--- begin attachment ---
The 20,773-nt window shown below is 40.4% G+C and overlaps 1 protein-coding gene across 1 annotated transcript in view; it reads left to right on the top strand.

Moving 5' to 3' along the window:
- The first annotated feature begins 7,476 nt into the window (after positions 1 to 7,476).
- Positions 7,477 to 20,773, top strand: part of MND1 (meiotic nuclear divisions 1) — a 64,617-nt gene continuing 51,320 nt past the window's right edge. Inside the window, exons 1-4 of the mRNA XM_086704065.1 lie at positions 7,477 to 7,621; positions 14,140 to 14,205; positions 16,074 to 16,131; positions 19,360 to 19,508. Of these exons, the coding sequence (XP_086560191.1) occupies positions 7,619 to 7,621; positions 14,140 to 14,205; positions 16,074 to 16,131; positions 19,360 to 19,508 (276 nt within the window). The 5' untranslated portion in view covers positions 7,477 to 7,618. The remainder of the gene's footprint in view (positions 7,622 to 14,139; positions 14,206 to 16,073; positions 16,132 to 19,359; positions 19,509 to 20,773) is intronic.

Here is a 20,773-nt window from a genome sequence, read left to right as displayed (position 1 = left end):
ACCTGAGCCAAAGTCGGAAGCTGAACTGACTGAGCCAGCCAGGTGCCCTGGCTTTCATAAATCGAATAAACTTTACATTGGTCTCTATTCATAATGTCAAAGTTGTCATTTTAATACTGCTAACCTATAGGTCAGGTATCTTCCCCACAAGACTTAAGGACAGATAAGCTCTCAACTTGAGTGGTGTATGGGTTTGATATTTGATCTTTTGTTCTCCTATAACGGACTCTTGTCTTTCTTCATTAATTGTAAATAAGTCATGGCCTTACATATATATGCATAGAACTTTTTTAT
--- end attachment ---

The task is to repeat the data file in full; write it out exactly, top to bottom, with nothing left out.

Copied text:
The 20,773-nt window shown below is 40.4% G+C and overlaps 1 protein-coding gene across 1 annotated transcript in view; it reads left to right on the top strand.

Moving 5' to 3' along the window:
- The first annotated feature begins 7,476 nt into the window (after positions 1 to 7,476).
- Positions 7,477 to 20,773, top strand: part of MND1 (meiotic nuclear divisions 1) — a 64,617-nt gene continuing 51,320 nt past the window's right edge. Inside the window, exons 1-4 of the mRNA XM_086704065.1 lie at positions 7,477 to 7,621; positions 14,140 to 14,205; positions 16,074 to 16,131; positions 19,360 to 19,508. Of these exons, the coding sequence (XP_086560191.1) occupies positions 7,619 to 7,621; positions 14,140 to 14,205; positions 16,074 to 16,131; positions 19,360 to 19,508 (276 nt within the window). The 5' untranslated portion in view covers positions 7,477 to 7,618. The remainder of the gene's footprint in view (positions 7,622 to 14,139; positions 14,206 to 16,073; positions 16,132 to 19,359; positions 19,509 to 20,773) is intronic.

Here is a 20,773-nt window from a genome sequence, read left to right as displayed (position 1 = left end):
ACCTGAGCCAAAGTCGGAAGCTGAACTGACTGAGCCAGCCAGGTGCCCTGGCTTTCATAAATCGAATAAACTTTACATTGGTCTCTATTCATAATGTCAAAGTTGTCATTTTAATACTGCTAACCTATAGGTCAGGTATCTTCCCCACAAGACTTAAGGACAGATAAGCTCTCAACTTGAGTGGTGTATGGGTTTGATATTTGATCTTTTGTTCTCCTATAACGGACTCTTGTCTTTCTTCATTAATTGTAAATAAGTCATGGCCTTACATATATATGCATAGAACTTTTTTAT